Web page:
Call of Duty is getting kernel level anti-cheat

Yesterday, Activision warned that bad news was on the way for Call of Duty cheaters. "Cheaters aren't welcome," it wrote. "There's no tolerance for cheaters, and soon you'll know what we mean." Today it kept that promise with the announcement of Ricochet, a new anti-cheat technology that employs a kernel-level driver to "assist in the identification of cheaters, reinforcing and strengthening the overall server security."

"The Ricochet Anti-Cheat initiative is a multi-faceted approach to combat cheating, featuring new server-side tools which monitor analytics to identify cheating, enhanced investigation processes to stamp out cheaters, updates to strengthen account security, and more," Activision said. "In addition to server enhancements coming with Ricochet Anti-Cheat is the launch of a new PC kernel-level driver, developed internally for the Call of Duty franchise, and launching first for Call of Duty: Warzone. This driver will assist in the identification of cheaters, reinforcing and strengthening the overall server security."

Kernel mode anti-cheats, as we've seen previously in games including Valorant, Doom Eternal, and Genshin Impact, are often controversial because they're always on—essentially, meaning that they're always keeping an eye on what you're doing. Activision specified in a dedicated FAQ that Ricochet will only operate when Call of Duty: Warzone is running, however: The Ricochet kernel will be required to play online but when players shut down the game, the kernel driver will terminate as well. Riot's proprietary anti-cheat program Vanguard, on the other hand, has to run at all times to play Valorant.

Activision emphasized that point on Twitter:

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Ricochet will only be on PC, but "by extension, console players playing via cross-play against players on PC will also stand to benefit," Activision said. Considering the most popular cheating tools around are aimbot and wallhack programs easily obtained on a PC, stamping out these cheating methods would effectively stop most cheaters, in theory.

"There is no single solution or policy to cheating. The Ricochet Anti-Cheat team’s commitment is the relentless pursuit of fair play, which is fought against the sophisticated issue of cheating. We are dedicated and determined to evolve the Ricochet Anti-Cheat System, fighting for the community against those that aim to spoil their gaming experience."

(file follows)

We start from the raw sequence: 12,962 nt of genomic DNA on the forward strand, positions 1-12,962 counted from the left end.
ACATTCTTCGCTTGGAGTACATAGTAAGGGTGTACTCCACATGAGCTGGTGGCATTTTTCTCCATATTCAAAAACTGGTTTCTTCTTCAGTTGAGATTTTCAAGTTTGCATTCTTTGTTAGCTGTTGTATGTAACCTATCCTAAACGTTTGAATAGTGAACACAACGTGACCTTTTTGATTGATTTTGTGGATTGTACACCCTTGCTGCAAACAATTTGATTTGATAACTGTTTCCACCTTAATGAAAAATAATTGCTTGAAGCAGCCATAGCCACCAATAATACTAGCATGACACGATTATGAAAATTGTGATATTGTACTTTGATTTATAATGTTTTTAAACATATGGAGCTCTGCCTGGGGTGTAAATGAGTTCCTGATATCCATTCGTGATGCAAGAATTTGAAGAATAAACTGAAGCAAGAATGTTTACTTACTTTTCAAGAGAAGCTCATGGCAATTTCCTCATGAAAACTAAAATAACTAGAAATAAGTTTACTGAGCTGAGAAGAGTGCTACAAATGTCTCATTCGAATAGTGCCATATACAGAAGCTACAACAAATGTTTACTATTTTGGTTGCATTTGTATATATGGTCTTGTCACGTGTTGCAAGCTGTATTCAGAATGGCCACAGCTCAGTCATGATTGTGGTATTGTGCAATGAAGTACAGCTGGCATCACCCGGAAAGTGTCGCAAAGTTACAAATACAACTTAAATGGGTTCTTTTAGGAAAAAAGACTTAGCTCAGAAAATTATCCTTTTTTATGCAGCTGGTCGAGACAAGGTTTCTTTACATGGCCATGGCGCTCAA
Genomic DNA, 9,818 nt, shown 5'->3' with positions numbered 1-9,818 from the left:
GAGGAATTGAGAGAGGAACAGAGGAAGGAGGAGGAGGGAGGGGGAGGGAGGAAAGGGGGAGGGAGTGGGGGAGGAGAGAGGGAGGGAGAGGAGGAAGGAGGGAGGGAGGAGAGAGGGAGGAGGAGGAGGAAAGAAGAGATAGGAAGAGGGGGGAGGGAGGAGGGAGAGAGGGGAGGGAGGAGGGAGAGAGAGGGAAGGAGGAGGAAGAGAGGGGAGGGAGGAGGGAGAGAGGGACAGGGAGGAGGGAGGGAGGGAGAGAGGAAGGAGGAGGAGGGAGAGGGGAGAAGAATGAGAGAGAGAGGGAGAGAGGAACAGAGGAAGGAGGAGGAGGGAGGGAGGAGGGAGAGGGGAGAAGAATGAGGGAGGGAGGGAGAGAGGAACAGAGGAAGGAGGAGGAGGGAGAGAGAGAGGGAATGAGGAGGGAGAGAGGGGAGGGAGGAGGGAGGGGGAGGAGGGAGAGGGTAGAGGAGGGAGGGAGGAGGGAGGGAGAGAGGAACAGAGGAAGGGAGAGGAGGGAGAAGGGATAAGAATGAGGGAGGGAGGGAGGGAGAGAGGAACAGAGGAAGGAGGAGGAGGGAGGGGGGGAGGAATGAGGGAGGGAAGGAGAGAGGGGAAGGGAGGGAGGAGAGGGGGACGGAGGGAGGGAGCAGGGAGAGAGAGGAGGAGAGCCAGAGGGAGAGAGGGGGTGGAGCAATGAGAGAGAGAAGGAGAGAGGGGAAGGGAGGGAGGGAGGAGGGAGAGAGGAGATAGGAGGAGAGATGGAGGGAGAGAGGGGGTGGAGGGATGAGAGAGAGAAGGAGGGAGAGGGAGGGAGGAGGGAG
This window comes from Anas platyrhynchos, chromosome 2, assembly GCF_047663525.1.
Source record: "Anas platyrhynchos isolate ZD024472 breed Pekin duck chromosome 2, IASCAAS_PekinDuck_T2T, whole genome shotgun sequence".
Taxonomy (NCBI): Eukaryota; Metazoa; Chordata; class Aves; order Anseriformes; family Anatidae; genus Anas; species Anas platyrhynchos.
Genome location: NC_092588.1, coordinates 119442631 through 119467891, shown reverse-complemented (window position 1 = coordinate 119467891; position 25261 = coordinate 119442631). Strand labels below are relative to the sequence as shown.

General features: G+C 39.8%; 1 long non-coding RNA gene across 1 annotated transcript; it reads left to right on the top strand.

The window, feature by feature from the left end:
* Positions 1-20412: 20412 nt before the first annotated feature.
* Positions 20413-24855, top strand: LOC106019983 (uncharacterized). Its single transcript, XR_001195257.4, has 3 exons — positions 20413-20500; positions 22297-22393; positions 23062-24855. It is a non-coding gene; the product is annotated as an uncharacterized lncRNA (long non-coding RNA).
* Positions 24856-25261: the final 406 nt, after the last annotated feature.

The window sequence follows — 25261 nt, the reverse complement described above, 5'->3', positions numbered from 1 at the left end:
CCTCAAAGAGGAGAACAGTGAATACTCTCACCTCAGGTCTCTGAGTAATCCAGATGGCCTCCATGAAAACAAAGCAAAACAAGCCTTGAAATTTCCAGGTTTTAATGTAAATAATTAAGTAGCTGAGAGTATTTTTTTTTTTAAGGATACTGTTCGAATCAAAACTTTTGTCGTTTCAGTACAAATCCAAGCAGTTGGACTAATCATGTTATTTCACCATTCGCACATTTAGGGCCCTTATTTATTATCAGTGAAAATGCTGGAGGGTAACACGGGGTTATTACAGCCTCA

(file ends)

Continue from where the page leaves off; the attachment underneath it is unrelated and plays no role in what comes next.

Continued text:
It'll be a tough sell, especially coming after the highly visible backlash against Riot received about Vanguard around Valorant's launch, but there does seem to be some early-stage support for the new system on social media. Which may not be surprising: Warzone is swamped with cheaters and conventional efforts to stop them haven't made much ground. An awful lot of players really something effective to be done: As redditor t_hugs3 put it, "Something about giving Activision kernel-level access to my computer doesn't sit right with me... but at the same time I've been killed by so many cheaters I could honestly give a shit at this point."

Call of Duty's new backend anti-cheat features will go live with the launch of Call of Duty: Vanguard on November 5. The kernel level driver will roll out later this year with the Pacific update for Call of Duty: Warzone.

Andy Chalk

Andy has been gaming on PCs from the very beginning, starting as a youngster with text adventures and primitive action games on a cassette-based TRS80. From there he graduated to the glory days of Sierra Online adventures and Microprose sims, ran a local BBS, learned how to build PCs, and developed a longstanding love of RPGs, immersive sims, and shooters. He began writing videogame news in 2007 for The Escapist and somehow managed to avoid getting fired until 2014, when he joined the storied ranks of PC Gamer. He covers all aspects of the industry, from new game announcements and patch notes to legal disputes, Twitch beefs, esports, and Henry Cavill. Lots of Henry Cavill.